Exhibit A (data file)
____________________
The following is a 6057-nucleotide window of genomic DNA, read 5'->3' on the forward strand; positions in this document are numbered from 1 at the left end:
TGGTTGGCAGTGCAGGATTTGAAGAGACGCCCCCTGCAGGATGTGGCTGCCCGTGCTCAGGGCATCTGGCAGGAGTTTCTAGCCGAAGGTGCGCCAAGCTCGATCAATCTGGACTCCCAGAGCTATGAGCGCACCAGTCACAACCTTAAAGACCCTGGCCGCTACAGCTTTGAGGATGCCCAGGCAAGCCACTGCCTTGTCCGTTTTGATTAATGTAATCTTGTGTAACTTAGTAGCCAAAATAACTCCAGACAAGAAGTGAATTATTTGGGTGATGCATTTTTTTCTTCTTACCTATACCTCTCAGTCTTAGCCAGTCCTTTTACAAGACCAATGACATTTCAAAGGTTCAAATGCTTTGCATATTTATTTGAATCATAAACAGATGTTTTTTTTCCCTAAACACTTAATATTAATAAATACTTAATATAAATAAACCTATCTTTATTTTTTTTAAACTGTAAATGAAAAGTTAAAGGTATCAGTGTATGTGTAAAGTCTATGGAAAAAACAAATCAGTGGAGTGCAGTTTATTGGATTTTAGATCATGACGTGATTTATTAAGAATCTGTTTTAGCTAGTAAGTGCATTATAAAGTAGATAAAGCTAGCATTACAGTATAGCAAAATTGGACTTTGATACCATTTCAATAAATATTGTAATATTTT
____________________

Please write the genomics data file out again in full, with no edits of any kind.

The following is a 6057-nucleotide window of genomic DNA, read 5'->3' on the forward strand; positions in this document are numbered from 1 at the left end:
TGGTTGGCAGTGCAGGATTTGAAGAGACGCCCCCTGCAGGATGTGGCTGCCCGTGCTCAGGGCATCTGGCAGGAGTTTCTAGCCGAAGGTGCGCCAAGCTCGATCAATCTGGACTCCCAGAGCTATGAGCGCACCAGTCACAACCTTAAAGACCCTGGCCGCTACAGCTTTGAGGATGCCCAGGCAAGCCACTGCCTTGTCCGTTTTGATTAATGTAATCTTGTGTAACTTAGTAGCCAAAATAACTCCAGACAAGAAGTGAATTATTTGGGTGATGCATTTTTTTCTTCTTACCTATACCTCTCAGTCTTAGCCAGTCCTTTTACAAGACCAATGACATTTCAAAGGTTCAAATGCTTTGCATATTTATTTGAATCATAAACAGATGTTTTTTTTCCCTAAACACTTAATATTAATAAATACTTAATATAAATAAACCTATCTTTATTTTTTTTAAACTGTAAATGAAAAGTTAAAGGTATCAGTGTATGTGTAAAGTCTATGGAAAAAACAAATCAGTGGAGTGCAGTTTATTGGATTTTAGATCATGACGTGATTTATTAAGAATCTGTTTTAGCTAGTAAGTGCATTATAAAGTAGATAAAGCTAGCATTACAGTATAGCAAAATTGGACTTTGATACCATTTCAATAAATATTGTAATATTTT